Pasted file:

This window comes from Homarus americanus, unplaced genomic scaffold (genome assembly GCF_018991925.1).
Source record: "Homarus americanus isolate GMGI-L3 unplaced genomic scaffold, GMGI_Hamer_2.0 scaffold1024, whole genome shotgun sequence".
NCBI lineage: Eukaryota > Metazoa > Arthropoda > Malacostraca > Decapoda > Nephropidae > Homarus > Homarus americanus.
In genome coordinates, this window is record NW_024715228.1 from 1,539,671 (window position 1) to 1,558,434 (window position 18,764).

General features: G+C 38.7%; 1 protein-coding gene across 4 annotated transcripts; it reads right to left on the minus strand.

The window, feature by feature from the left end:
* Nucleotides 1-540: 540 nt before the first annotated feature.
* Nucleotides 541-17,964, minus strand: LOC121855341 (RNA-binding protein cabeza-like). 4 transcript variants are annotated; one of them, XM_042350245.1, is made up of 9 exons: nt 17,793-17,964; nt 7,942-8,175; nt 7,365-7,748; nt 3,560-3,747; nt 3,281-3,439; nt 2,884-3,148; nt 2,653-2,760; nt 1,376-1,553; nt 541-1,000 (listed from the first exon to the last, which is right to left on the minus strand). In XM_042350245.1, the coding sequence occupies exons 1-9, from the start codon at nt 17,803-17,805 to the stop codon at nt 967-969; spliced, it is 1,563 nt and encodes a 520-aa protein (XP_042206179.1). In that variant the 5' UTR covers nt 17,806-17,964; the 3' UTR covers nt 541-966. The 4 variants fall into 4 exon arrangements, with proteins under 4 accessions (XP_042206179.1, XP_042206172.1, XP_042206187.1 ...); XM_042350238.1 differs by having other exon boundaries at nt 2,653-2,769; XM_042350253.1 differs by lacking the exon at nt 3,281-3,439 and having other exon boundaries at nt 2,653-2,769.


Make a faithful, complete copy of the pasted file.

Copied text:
This window comes from Homarus americanus, unplaced genomic scaffold (genome assembly GCF_018991925.1).
Source record: "Homarus americanus isolate GMGI-L3 unplaced genomic scaffold, GMGI_Hamer_2.0 scaffold1024, whole genome shotgun sequence".
NCBI lineage: Eukaryota > Metazoa > Arthropoda > Malacostraca > Decapoda > Nephropidae > Homarus > Homarus americanus.
In genome coordinates, this window is record NW_024715228.1 from 1,539,671 (window position 1) to 1,558,434 (window position 18,764).

General features: G+C 38.7%; 1 protein-coding gene across 4 annotated transcripts; it reads right to left on the minus strand.

The window, feature by feature from the left end:
* Nucleotides 1-540: 540 nt before the first annotated feature.
* Nucleotides 541-17,964, minus strand: LOC121855341 (RNA-binding protein cabeza-like). 4 transcript variants are annotated; one of them, XM_042350245.1, is made up of 9 exons: nt 17,793-17,964; nt 7,942-8,175; nt 7,365-7,748; nt 3,560-3,747; nt 3,281-3,439; nt 2,884-3,148; nt 2,653-2,760; nt 1,376-1,553; nt 541-1,000 (listed from the first exon to the last, which is right to left on the minus strand). In XM_042350245.1, the coding sequence occupies exons 1-9, from the start codon at nt 17,803-17,805 to the stop codon at nt 967-969; spliced, it is 1,563 nt and encodes a 520-aa protein (XP_042206179.1). In that variant the 5' UTR covers nt 17,806-17,964; the 3' UTR covers nt 541-966. The 4 variants fall into 4 exon arrangements, with proteins under 4 accessions (XP_042206179.1, XP_042206172.1, XP_042206187.1 ...); XM_042350238.1 differs by having other exon boundaries at nt 2,653-2,769; XM_042350253.1 differs by lacking the exon at nt 3,281-3,439 and having other exon boundaries at nt 2,653-2,769.